Treason and patriotism in Canada and the current-day world – updated to 2022 (Part One)
By Mark Wegierski
It may be noticed that, as the processes of late modernity increasingly envelop the planet, many traditional ideas, notions, and concepts, are undergoing radical revision. Certainly, the ideas of treason and patriotism have been subject to enormous shifts since the beginning of the twentieth century.
Ideas of treason and patriotism are important to the Canadian situation for a variety of reasons. Much of traditional English-Canadian identity is bound up with the profession of loyalty to the Sovereign or Monarch. A person who fails to profess loyalty to the Sovereign or Monarch is, in the traditional conception, being disloyal to Canada. At the same time, there have been a number of times in current-day Canada when Québécois nationalists have been accused of treason. One should examine these accusations in the light of current thinking about what constitutes treason, in Canada as well as elsewhere.
Ideas of treason and patriotism seem to be most pronounced in societies which could be called traditional. The manifest showing of disloyalty to a country or nation, or its chief symbols, has often met with severe censure or punishment. At the same time, making common cause with one's nation's enemies, typically in the forms of espionage, sabotage, or extremely vocal agitation, was often considered "high treason," punishable by death or long and harsh prison terms. Looking at the history of the second half of the twentieth century and the first two decades of the twenty-first, it is hard not to conclude that, for Western societies at least, "treason is not what it used to be."
The questions of loyalty as between Church and State have always been particularly difficult. According to English historian Edward Gibbon, much of the persecutions of Christians under the Roman Empire stemmed from the latter's intransigence to make even the slightest recognition of loyalty to the Emperor (i.e., burning some incense before a statuette of the Emperor) which was interpreted by Christians not as a civic or patriotic ritual, but one of idolatrous recognition of the divinity of the Emperor rather than that of Christ. Christians would face the most severe tortures and death, rather than submit to this ritual.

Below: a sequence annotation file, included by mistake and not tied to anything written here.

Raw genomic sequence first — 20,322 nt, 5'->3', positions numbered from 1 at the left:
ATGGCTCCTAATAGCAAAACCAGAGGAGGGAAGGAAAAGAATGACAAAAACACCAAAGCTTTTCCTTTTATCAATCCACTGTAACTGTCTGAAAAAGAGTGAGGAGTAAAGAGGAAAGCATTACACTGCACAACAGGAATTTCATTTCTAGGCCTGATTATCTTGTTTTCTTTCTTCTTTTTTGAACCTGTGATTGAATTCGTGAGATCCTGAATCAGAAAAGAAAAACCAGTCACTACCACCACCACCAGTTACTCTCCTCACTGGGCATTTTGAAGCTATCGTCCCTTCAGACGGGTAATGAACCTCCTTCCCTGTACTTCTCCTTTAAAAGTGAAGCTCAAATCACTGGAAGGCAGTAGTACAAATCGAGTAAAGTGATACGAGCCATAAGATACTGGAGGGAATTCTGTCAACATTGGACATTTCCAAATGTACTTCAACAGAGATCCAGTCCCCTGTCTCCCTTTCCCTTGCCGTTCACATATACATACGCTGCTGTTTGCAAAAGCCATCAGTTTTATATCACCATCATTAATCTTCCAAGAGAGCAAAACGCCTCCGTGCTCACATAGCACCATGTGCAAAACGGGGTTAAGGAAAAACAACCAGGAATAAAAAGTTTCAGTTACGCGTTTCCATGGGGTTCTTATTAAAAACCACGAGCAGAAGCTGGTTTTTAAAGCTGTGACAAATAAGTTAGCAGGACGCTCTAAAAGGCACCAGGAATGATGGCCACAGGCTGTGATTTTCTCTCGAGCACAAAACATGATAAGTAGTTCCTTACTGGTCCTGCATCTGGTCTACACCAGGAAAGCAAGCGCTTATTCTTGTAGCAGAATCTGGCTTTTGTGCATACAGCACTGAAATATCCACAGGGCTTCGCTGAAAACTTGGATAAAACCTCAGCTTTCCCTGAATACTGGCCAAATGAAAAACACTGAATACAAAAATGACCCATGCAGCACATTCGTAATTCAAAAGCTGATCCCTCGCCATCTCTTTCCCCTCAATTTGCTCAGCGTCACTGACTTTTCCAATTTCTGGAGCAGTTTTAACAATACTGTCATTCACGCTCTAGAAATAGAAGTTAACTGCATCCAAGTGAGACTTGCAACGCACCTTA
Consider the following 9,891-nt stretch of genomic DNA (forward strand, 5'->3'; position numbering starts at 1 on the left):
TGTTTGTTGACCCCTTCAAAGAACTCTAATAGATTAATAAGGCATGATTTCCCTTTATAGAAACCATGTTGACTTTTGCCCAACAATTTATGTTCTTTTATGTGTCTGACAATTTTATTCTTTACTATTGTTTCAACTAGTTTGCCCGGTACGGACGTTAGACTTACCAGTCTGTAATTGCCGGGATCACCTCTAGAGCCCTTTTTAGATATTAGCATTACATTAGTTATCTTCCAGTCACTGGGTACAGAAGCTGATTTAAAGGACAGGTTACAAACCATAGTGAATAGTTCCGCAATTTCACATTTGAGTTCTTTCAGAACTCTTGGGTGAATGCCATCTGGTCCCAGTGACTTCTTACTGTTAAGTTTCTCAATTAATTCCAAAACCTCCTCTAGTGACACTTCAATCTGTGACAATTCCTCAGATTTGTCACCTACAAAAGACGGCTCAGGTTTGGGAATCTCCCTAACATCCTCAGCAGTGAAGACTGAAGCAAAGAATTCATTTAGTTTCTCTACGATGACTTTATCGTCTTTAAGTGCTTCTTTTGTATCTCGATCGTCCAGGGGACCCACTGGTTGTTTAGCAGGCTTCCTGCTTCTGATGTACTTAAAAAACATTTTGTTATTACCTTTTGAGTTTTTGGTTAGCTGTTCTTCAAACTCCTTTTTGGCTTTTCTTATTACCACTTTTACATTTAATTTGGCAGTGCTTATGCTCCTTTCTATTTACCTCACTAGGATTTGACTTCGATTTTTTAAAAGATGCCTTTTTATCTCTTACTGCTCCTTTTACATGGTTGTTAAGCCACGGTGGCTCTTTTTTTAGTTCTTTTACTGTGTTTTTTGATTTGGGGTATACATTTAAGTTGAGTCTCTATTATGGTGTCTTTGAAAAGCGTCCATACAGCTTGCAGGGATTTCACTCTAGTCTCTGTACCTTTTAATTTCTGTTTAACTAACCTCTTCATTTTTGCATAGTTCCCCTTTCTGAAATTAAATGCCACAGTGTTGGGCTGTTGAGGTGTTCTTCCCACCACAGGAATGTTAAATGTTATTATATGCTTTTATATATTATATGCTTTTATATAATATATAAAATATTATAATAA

Much later, English Catholics and French Protestants were almost invariably suspected of treason against their respective countries, and subject to the severest persecutions. The Huguenots of France – after such calamities as the St. Bartholomew’s Night Massacre -- were almost entirely expelled in the end – becoming part of Protestant societies. The brief Catholic ascendancy of Queen Mary in England was continually characterized by Protestant English historians as a period of bloody persecution. Arguably, it was her Protestant successor Queen Elizabeth who carried out far more extensive persecutions of Roman Catholics. The so-called Test Acts introduced at a later period called for every person in the realm to receive communion in the Church of England two or three times a year, or be stripped of all civil and political rights. At that time, it was well-known that very few sincere and devoted Roman Catholics would consent to do that -- so these were an odious vehicle for deliberate, mass disenfranchisement. One of the best indications of the ingrained anti-Catholicism of the English or British state were its habitual, derogatory references to "Popery", or "the Romish church" (with its "Jesuit spies" and "Spanish Inquisition"), seen as "enemy number one."
Nevertheless, Roman Catholicism in England managed to attract a long and illustrious lineage of intellectual apologists, such as Sir Thomas More, many of whom faced martyrdom.
The anti-Catholicism of the English or British state was largely transferred to America. In virtually any era of America's history, one could point to periodic outbreaks of severe anti-Catholicism. Indeed, Roman Catholics have been under almost constant suspicion -- whether from Protestant or secularist critics -- of being "un-American." At the same time, it must be pointed out that probably one of the largest desertions from the U.S. army occurred during the Mexican-American War, where the Mexicans were able to raise the so-called San Patricio battalion from Irish Catholic U.S. deserters and prisoners of war. The U.S. army unsurprisingly immediately hanged upon capture any identified member of this formation.
One of the most savage, modern armed conflicts between Church and State was the uprising of the so-called Cristeros in late-1920s Mexico – against a ferociously enforced secularization. There is a recent major movie depicting this conflict – For Greater Glory.
To be continued.
Mark Wegierski is a Canadian writer and historical researcher.